Card payments, as ubiquitous as they may appear, are actually not the preferred payment method in certain markets.
Take the case of Nigeria, for example. According to Lagos FinTech firm TeamApt, account transfers represented over 80% of all business transactions in August 2022, compared to a meager 18% for card payments.
This, according to Felix Ike, co-founder and CTO at TeamApt, has left brick-and-mortar retailers struggling to adequately meet the payment preferences of their customers due to the lack of adequate tools to process cardless transfers in a quick and seamless manner.
In fact, he said in-store account transfers initiated by a customer to an account provided by the merchant exposes the latter to many risks.
“It’s possible that the person who has access to the account may not even be [present and] the shop attendant might not have access to the account […] to confirm that the money has been received,” Ike told PYMNTS in an interview.
Aside from the inconvenience aspect, this process makes the merchant vulnerable to fraud attacks as they have no way of determining if the payment went through successfully. “Seeing a debit alert on your phone is not enough,” Ike noted.
These issues are what TeamApt’s new point of sale (POS) Transfer product is trying to solve today, by enabling local small and medium-sized enterprises (SMEs) to easily accept and confirm account-based payments with an instant alert on their POS terminal.
Moreover, because the firm rides on the interbank transfer framework within Nigeria, verifying and associating the identity of the customer behind the transfer with the cost of items purchased is no longer a challenge for merchants.
“Now a customer walks up to the business, does a transfer, [the merchant] receives an alert, [confirms and] accepts the transfer, and the POS prints a receipt and everybody’s happy,” Ike explained. “This completely eliminates fraud, it’s seamless [and] makes it very appealing to businesses.”
He added that the product creates more opportunities for small businesses to boost in-store traffic and cater to more customers who prefer account-based transfer payments, which in turn leads to an increase in the volume of transactions processed.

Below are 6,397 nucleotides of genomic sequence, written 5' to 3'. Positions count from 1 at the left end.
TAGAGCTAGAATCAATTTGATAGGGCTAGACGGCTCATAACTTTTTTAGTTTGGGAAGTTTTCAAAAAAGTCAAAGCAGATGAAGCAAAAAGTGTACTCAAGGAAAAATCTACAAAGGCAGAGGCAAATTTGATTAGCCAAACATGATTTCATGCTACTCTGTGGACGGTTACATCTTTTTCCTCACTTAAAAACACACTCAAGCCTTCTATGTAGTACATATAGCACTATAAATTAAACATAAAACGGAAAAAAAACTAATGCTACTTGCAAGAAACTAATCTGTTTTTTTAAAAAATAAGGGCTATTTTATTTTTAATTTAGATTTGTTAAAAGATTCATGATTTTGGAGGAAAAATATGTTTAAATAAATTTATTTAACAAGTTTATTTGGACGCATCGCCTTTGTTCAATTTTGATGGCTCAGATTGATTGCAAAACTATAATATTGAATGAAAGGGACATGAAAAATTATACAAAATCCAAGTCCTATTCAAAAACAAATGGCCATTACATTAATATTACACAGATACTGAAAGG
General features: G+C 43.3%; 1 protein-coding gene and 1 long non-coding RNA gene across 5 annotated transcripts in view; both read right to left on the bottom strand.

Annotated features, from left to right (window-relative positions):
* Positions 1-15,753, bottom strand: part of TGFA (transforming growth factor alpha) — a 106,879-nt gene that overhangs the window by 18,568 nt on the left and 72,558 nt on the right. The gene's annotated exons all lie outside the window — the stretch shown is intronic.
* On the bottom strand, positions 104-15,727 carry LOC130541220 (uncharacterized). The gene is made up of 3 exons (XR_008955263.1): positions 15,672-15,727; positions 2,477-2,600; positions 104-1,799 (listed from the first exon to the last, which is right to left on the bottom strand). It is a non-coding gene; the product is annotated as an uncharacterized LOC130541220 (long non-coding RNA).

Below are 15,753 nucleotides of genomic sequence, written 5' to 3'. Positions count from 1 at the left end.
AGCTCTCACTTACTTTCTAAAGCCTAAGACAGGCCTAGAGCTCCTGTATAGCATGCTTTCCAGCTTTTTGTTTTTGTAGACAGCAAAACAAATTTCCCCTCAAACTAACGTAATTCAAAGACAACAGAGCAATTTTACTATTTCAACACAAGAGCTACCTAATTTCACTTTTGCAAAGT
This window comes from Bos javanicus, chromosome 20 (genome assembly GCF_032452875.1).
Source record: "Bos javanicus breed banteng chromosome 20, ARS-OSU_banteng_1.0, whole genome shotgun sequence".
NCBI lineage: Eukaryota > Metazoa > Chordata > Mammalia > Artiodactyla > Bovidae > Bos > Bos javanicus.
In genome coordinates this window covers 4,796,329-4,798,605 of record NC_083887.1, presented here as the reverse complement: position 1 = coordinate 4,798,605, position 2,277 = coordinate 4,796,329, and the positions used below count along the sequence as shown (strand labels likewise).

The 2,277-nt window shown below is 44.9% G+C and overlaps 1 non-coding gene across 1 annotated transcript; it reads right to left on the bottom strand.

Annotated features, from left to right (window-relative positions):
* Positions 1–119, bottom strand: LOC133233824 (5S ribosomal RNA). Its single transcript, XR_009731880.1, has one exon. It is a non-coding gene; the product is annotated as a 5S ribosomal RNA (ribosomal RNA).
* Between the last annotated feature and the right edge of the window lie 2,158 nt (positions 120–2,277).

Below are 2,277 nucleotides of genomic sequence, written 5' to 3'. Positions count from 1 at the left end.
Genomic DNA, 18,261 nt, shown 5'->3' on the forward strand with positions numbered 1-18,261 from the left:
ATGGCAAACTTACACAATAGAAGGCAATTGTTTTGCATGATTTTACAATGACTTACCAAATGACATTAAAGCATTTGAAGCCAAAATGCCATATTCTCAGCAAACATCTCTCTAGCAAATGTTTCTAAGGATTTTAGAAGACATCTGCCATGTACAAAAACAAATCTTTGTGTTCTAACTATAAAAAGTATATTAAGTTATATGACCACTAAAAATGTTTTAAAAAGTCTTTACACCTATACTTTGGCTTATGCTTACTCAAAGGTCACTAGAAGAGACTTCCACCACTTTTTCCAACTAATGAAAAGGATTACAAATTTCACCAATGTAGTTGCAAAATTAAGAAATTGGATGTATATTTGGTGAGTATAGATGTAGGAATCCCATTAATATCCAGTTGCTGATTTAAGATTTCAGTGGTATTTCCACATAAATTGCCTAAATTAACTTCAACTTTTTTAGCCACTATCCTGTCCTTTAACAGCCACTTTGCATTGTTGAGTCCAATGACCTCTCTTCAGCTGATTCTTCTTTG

Home to leading FinTechs like Flutterwave, OPay and Interswitch, Nigeria is undoubtedly a far more technologically advanced nation when compared to other countries in the region.
Ike pointed to the Nigeria Central Switch and the interbank interoperability offered between various players in the financial system, for example, as proof of the progress made by the West African nation to eliminate payment pain points in the market.
However, he highlighted areas that could still use some technological advancement, adding that these areas are not necessarily due to lack of technological capability but more of a market readiness issue.
“When you go to other developed countries, people pay with their phones, you don’t need to have your card. But when you come to Nigeria, that [contactless payment option] is not available,” he said, adding that the probability of an existing merchant location in the country allowing customers to pay with NFC is next to zero.
Against that backdrop, Ike said market readiness, from both merchants and consumers, would be key in determining the kind of tech that is rolled out in the market moving forward.
The lack of NFC-enabled phones and cards are also contributing factors as to why the market is not yet ready to drive new waves of payments innovation, he noted.
That said, it’s important to be equipped and ready to tap into the opportunity once the required level of market readiness is achieved, Ike said.
“It’s not a difficult thing to build, and this speaks to any other kind of tech. It’s all about being very aware and conscious of the market posture. The moment you see an opportunity or a sense of readiness for a particular kind of product, you [simply] jump into it and build something that will solve problems for your businesses.”